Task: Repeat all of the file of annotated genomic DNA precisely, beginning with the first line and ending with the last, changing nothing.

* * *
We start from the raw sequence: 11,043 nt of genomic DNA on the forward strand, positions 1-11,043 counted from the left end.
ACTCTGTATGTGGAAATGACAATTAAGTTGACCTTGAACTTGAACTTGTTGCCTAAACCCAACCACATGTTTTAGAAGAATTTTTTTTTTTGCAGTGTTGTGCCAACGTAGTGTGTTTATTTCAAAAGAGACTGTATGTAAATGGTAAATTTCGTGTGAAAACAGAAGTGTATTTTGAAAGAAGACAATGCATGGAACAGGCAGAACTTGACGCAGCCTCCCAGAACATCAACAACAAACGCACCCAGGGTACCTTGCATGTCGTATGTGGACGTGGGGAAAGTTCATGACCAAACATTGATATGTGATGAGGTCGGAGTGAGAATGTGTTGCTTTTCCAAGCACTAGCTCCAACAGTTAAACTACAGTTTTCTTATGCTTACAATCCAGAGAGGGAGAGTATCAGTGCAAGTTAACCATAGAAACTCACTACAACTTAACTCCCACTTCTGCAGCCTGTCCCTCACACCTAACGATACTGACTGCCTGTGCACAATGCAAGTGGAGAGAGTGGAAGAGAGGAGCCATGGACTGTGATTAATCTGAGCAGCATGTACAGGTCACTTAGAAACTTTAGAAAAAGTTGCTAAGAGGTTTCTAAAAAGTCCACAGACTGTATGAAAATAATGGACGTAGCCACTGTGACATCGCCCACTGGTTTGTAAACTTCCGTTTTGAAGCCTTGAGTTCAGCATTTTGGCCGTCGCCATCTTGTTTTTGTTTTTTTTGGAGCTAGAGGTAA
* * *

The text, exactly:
We start from the raw sequence: 11,043 nt of genomic DNA on the forward strand, positions 1-11,043 counted from the left end.
ACTCTGTATGTGGAAATGACAATTAAGTTGACCTTGAACTTGAACTTGTTGCCTAAACCCAACCACATGTTTTAGAAGAATTTTTTTTTTTGCAGTGTTGTGCCAACGTAGTGTGTTTATTTCAAAAGAGACTGTATGTAAATGGTAAATTTCGTGTGAAAACAGAAGTGTATTTTGAAAGAAGACAATGCATGGAACAGGCAGAACTTGACGCAGCCTCCCAGAACATCAACAACAAACGCACCCAGGGTACCTTGCATGTCGTATGTGGACGTGGGGAAAGTTCATGACCAAACATTGATATGTGATGAGGTCGGAGTGAGAATGTGTTGCTTTTCCAAGCACTAGCTCCAACAGTTAAACTACAGTTTTCTTATGCTTACAATCCAGAGAGGGAGAGTATCAGTGCAAGTTAACCATAGAAACTCACTACAACTTAACTCCCACTTCTGCAGCCTGTCCCTCACACCTAACGATACTGACTGCCTGTGCACAATGCAAGTGGAGAGAGTGGAAGAGAGGAGCCATGGACTGTGATTAATCTGAGCAGCATGTACAGGTCACTTAGAAACTTTAGAAAAAGTTGCTAAGAGGTTTCTAAAAAGTCCACAGACTGTATGAAAATAATGGACGTAGCCACTGTGACATCGCCCACTGGTTTGTAAACTTCCGTTTTGAAGCCTTGAGTTCAGCATTTTGGCCGTCGCCATCTTGTTTTTGTTTTTTTTGGAGCTAGAGGTAA